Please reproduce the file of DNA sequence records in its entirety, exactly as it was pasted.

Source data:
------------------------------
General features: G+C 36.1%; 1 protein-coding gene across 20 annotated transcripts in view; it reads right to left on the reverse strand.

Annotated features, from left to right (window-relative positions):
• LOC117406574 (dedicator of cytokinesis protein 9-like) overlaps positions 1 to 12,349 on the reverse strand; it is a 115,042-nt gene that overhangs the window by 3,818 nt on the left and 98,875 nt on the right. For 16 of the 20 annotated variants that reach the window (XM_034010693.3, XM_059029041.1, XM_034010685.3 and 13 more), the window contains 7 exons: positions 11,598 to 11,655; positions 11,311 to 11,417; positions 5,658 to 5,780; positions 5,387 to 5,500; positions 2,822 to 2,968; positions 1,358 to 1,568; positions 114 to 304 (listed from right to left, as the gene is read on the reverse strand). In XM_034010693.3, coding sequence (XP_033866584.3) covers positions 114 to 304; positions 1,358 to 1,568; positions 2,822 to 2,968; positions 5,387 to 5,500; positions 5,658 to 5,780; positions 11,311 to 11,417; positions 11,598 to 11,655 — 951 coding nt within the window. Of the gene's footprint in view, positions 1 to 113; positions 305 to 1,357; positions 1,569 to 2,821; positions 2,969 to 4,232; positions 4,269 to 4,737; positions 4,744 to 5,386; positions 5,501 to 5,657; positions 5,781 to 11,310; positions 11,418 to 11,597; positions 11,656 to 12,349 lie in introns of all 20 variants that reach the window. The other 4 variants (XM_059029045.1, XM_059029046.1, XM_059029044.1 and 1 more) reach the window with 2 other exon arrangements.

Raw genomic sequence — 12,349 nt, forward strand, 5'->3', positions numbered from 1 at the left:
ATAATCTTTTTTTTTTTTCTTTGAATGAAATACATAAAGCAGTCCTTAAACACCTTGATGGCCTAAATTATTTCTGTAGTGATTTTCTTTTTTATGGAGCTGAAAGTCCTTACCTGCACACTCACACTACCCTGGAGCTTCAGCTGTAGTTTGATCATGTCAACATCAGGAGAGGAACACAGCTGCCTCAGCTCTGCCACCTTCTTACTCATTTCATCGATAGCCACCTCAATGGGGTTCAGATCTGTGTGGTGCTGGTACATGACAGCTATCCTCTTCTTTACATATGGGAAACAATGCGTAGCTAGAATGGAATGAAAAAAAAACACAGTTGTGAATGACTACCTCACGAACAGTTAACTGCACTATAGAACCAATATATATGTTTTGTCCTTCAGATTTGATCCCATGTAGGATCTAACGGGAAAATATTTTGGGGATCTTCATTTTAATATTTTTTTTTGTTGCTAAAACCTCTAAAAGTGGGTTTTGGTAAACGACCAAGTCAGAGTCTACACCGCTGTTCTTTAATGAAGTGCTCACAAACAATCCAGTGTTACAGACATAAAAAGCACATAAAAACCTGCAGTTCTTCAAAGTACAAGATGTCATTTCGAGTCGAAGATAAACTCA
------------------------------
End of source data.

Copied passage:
General features: G+C 36.1%; 1 protein-coding gene across 20 annotated transcripts in view; it reads right to left on the reverse strand.

Annotated features, from left to right (window-relative positions):
• LOC117406574 (dedicator of cytokinesis protein 9-like) overlaps positions 1 to 12,349 on the reverse strand; it is a 115,042-nt gene that overhangs the window by 3,818 nt on the left and 98,875 nt on the right. For 16 of the 20 annotated variants that reach the window (XM_034010693.3, XM_059029041.1, XM_034010685.3 and 13 more), the window contains 7 exons: positions 11,598 to 11,655; positions 11,311 to 11,417; positions 5,658 to 5,780; positions 5,387 to 5,500; positions 2,822 to 2,968; positions 1,358 to 1,568; positions 114 to 304 (listed from right to left, as the gene is read on the reverse strand). In XM_034010693.3, coding sequence (XP_033866584.3) covers positions 114 to 304; positions 1,358 to 1,568; positions 2,822 to 2,968; positions 5,387 to 5,500; positions 5,658 to 5,780; positions 11,311 to 11,417; positions 11,598 to 11,655 — 951 coding nt within the window. Of the gene's footprint in view, positions 1 to 113; positions 305 to 1,357; positions 1,569 to 2,821; positions 2,969 to 4,232; positions 4,269 to 4,737; positions 4,744 to 5,386; positions 5,501 to 5,657; positions 5,781 to 11,310; positions 11,418 to 11,597; positions 11,656 to 12,349 lie in introns of all 20 variants that reach the window. The other 4 variants (XM_059029045.1, XM_059029046.1, XM_059029044.1 and 1 more) reach the window with 2 other exon arrangements.

Raw genomic sequence — 12,349 nt, forward strand, 5'->3', positions numbered from 1 at the left:
ATAATCTTTTTTTTTTTTCTTTGAATGAAATACATAAAGCAGTCCTTAAACACCTTGATGGCCTAAATTATTTCTGTAGTGATTTTCTTTTTTATGGAGCTGAAAGTCCTTACCTGCACACTCACACTACCCTGGAGCTTCAGCTGTAGTTTGATCATGTCAACATCAGGAGAGGAACACAGCTGCCTCAGCTCTGCCACCTTCTTACTCATTTCATCGATAGCCACCTCAATGGGGTTCAGATCTGTGTGGTGCTGGTACATGACAGCTATCCTCTTCTTTACATATGGGAAACAATGCGTAGCTAGAATGGAATGAAAAAAAAACACAGTTGTGAATGACTACCTCACGAACAGTTAACTGCACTATAGAACCAATATATATGTTTTGTCCTTCAGATTTGATCCCATGTAGGATCTAACGGGAAAATATTTTGGGGATCTTCATTTTAATATTTTTTTTTGTTGCTAAAACCTCTAAAAGTGGGTTTTGGTAAACGACCAAGTCAGAGTCTACACCGCTGTTCTTTAATGAAGTGCTCACAAACAATCCAGTGTTACAGACATAAAAAGCACATAAAAACCTGCAGTTCTTCAAAGTACAAGATGTCATTTCGAGTCGAAGATAAACTCA